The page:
Instead, the existing team share their war stories with us over lunch, during pair-programming sessions, in sprint planning, in the corridor and at the company social event.

Like that time that Josh brought down the production system by running an untested SQL query on the production database; or when the Denise, Paolo and Maria had to work long hours because of an unrealistic partnership deal deadline, and so ended up writing some of the worst code in the system. If we were to stumble on that same knot of code with only the context provided by curse-laden commit messages, we wouldn’t get the same insight.

Because we come across these stories in the natural course of socialising into the team, we can easily miss the impact they have on our understanding of the project, and over-estimate the impact of code inspections.

Taking inspiration from ethnography

If we embrace the importance of informal team anthropology, why not embrace some more formal research techniques from the discipline?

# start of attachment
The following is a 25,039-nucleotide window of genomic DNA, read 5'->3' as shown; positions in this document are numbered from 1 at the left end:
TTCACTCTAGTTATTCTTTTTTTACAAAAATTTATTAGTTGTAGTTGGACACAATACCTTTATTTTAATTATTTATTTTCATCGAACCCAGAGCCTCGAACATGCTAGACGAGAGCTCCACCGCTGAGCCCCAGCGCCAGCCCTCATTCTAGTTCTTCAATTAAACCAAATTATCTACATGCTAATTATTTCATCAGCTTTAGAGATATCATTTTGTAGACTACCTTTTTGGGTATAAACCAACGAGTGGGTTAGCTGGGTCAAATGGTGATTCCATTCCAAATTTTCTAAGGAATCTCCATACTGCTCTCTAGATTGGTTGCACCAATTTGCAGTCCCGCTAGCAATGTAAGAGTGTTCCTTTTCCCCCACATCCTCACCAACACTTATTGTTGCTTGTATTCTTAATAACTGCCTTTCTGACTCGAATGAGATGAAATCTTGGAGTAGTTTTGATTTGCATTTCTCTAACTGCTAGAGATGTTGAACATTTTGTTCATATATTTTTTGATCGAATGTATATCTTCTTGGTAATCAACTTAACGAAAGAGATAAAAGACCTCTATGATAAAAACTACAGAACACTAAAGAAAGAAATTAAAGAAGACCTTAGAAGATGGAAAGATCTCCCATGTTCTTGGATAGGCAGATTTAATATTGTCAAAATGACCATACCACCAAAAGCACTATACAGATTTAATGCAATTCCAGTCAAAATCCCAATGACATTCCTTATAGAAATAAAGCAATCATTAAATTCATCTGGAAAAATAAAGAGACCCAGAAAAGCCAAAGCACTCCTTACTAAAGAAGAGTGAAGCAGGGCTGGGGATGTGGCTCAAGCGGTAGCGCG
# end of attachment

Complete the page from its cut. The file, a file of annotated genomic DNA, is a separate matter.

Ethnography has origins in 18th Century western imperialist expeditionary research, but it has shaken off those connotations and is now a widely used research approach, not least in software development.

Ethnographers take part in various research methods, including participant observation, which involves embedded observation, interaction and participation with a group over a long period of time. They gather large amounts of descriptive, qualitative data, which they write up as an account of the group’s culture, itself called an ethnography. Yes, you do ethnography in order to create an ethnography.

These techniques have been used increasingly in software development in the last twenty years, particularly by global technology companies with a vested interest in understanding how technology can fit within existing cultural and social systems. Some groundbreaking uses of ethnographic research methods for software design were developed by Genevieve Bell and Tony Salvador at Intel in the late 1990s, for example.

But we can also take inspiration from ethnographic research methods when we join a team. Taking part in team rituals, interviewing team members, observing group behaviours, taking note of stories, shared beliefs, cultural constraints and recording important artifacts. These are some of the things that ethnographers focus on.

The ethnographer mindset